A PA State Senate Proclamation has been filed in the State Capital of Harrisburg recognizing April 22 – 30 as International Dark Skies Week.
This proclamation was introduced by COMITTA, BROWNE, STREET, FONTANA, COSTA, CAPPELLETTI and KEARNEY on April 25, 2022, who hope this will bring awareness to the issue and will fuel enough interest for a hearing in the Fall.
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Diane Turnshek has been working on light pollution mitigation since she returned from the Mars Desert Research Station in 2013. Below you will find articles and video from the years of work she has put into this project.
ISS Astronauts took these two shots as they passed by overhead to register the light pollution levels in Pittsburgh, PA. They’ll continue to record images during the LED streetlight conversion.
A note from Diane Turnshek:
We’re trying hard to make a difference. PA State Senator Comitta is willing to move forward with calling a Senate hearing on statewide dark skies legislation, but really only if we can show the idea has support. You’ve heard me talk about this for years — and I thank you.
Can I ask one more thing? Sign the petition to show we have the numbers we need to get politicians interested in getting involved?
Thanks for listening.
Diane Turnshek’s INTERVIEWS and NEWS ARTICLES
The Squirrel Hill Magazine
“Bright Streets, Dark Sky”
by Melissa Eppihimer
March 25, 2022
(Click on image to enlarge)
Volume 20, Issue 1, Spring 2022
Pages 19 and 20.
City Cast Pittsburgh
Meet Pittsburgh’s Dark Sky Defender, Diane Turnshek
by Francesca Dabecco
Interviewed by Morgan Moody
Thursday, March 24, 2022
“Writer, astronomer, and Carnegie Mellon University researcher Diane Turnshek has been encouraging cities to address light pollution for decades — and Pittsburgh finally caught on. Today, she talks about the new city ordinance she helped create, what it’ll take to replace 40,000 streetlights in Pittsburgh, and how much humans have in common with birds, bats, and the springtime flora we love most.”
Listen to Podcast
Astronomer Diane Turnshek leads the fight for Dark Skies in Pittsburgh and beyond
by: Michael Machosky
January 19, 2022
ABC Action News: Pittsburgh pledges to become a ‘dark sky city’ in 2022
by: Scripps National
Posted at 3:04 PM, Jan 03, 2022
“Light pollution severely affects the natural environment pollinators, and bird migration, fireflies,” said Diane Turnshek, a special lecturer in the Carnegie Mellon University physics department.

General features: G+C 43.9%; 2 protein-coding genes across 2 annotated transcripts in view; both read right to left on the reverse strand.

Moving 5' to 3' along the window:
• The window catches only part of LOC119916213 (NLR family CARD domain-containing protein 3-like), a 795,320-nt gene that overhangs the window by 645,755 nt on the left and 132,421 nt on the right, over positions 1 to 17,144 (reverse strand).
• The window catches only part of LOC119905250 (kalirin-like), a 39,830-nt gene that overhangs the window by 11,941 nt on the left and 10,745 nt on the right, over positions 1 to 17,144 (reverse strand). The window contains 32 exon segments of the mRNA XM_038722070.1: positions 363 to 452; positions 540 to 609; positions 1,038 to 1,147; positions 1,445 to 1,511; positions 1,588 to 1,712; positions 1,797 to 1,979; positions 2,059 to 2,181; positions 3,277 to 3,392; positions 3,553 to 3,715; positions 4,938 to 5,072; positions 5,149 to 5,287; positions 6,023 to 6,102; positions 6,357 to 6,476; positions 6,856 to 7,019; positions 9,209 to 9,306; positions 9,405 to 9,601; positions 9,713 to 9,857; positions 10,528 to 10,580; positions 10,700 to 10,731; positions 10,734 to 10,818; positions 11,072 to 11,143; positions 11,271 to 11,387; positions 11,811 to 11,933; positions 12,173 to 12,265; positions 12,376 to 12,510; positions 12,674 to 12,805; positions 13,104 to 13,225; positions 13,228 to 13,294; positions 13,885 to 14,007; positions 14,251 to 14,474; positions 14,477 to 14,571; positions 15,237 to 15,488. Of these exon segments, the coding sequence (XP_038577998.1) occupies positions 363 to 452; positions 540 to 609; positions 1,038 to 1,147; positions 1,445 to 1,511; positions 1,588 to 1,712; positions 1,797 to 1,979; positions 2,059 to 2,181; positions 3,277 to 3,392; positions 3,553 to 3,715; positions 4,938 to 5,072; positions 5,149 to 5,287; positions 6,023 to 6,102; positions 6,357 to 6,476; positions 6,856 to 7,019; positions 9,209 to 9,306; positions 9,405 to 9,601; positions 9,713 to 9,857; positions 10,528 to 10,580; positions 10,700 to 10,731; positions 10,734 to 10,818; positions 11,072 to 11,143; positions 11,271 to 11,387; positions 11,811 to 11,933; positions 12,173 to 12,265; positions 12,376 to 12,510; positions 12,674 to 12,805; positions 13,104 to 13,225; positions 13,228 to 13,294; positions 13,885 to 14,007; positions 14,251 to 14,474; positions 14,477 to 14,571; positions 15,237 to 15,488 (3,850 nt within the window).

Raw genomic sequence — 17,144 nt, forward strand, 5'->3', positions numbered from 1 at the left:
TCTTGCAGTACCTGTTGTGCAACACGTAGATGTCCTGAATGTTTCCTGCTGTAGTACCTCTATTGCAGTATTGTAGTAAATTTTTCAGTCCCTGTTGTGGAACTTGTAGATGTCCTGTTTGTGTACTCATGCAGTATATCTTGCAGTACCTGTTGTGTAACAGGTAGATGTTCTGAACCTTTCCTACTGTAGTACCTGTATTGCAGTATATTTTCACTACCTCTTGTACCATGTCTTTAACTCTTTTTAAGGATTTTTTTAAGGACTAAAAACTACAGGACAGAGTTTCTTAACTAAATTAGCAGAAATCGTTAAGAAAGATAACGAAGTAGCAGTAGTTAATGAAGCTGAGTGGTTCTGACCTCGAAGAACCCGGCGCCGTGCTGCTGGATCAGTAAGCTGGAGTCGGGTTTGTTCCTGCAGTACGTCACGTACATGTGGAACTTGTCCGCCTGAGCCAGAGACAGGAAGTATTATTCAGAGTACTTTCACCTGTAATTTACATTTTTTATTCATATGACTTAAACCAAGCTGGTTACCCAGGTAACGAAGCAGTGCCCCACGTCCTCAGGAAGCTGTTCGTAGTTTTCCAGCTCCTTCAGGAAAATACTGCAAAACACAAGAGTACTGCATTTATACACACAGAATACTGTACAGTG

6-minute Canadian Radio One “As It Happens” broadcast
With Carol Off and Chris Howden
January 3, 2022
The new year started with a bang in Pittsburgh. How scientists know the New Year’s Day boom over Pittsburgh was an exploding meteor.
Astronomer Diane Turnshek was in her kitchen on Saturday morning when she heard a “humongous crash” that rattled all the suncatchers on her window.
GOODNET, the gateway to doing good.
This City is Dimming its Lights and Going Dark Sky
by: Bonnie Riva Ras
January 1, 2022
The ordinance also replaces the newer LED streetlights that were installed in the 2010s. “About a decade ago, 4,297 streetlights were replaced with 5,000-kelvin LEDs,” Diane Turnshek a dark sky expert and lecturer at Carnegie Mellon University told Sky and Telescope.
Archinect News: Pittsburgh is the latest city to join the dark-sky movement
by: John Niland
December 29, 2021
What too much artificial light steals from our night skies
by: Isabella Isaacs-Thomas
Dec 16, 2021
Light becomes pollution when it’s not serving a useful purpose . . .
Why Pittsburgh Is Dimming Its Streetlights
by: Josyana Joshua
December 14, 2021
(Click on image to enlarge)
Pittsburgh has budgeted $16 million for the streetlight project and estimates it will save $1 million in energy costs . . .
The Philadelphia Citizen IDEAS WE SHOULD STEAL: CUTTING LIGHT POLLUTION
by: Christina Griffith
December 14, 2021
On October 28, a solar storm launched a coronal mass ejection towards Earth, hurling magnetic energy and plasma into our atmosphere. A spectacular aurora, a phenomenon generally only seen near the Arctic Circle, was visible in the sky as far south as Pennsylvania.
KCRW’s 9th Annual Radio Race: NEWBIE AWARD
Boen Wang & Susan Peterson’s Think of Me When You See the Stars
Nov. 22, 2021
An astronomer fights for the right to starlight.
The Allegheny Front: A DARK SKY ADVOCATE SAYS LIGHT POLLUTION SEPARATES US FROM THE STARS
by: Kara Holsopple
October 27, 2021
Pittsburgh is trying to dim light pollution. The city’s Dark Sky Lighting ordinance signed by Mayor Bill Peduto in September calls for modifying lighting in newly constructed or renovated city-owned facilities, city parks, and street lights.
Sky & Telescope
Pittsburgh Goes Dark: Could this new Dark-Sky ordinance begin a trend?
by: Jamie Carter
October 12, 2021
Can you see the Milky Way from your home? Diane Turnshek can, and she wants to Pittsburgh to see it, too.
Pittsburgh enacts measure targeting light pollution to become ‘dark sky’ city
by Jeremy Beaman, Energy and Environment Reporter
October 04, 2021
Pittsburgh decided it wants more darkness, but the city isn’t turning out the lights — it’s just turning them down.
Dark Skies Ordinance To Dim Pittsburgh’s Light Pollution
by: Emily Payne
September 27, 2021
CMU Special Faculty Diane Turnshek helps Pittsburgh bring new regulation to light.
International Dark Sky Association, September Monthly Star: Q&A with Advocate Diane Turnshek from Pittsburgh, USA
International Dark Sky Association
September 24, 2021
Each month the International Dark-Sky Association features an IDA Advocate from the worldwide network of volunteers who are working to protect the night in a feature called ‘Monthly Star.’ This month we’re highlighting the work of IDA Diane Turnshek from Pennsylvania, USA
Heard on Morning Edition
Pittsburgh Wants You To See Constellations When You Look Up At The Night Sky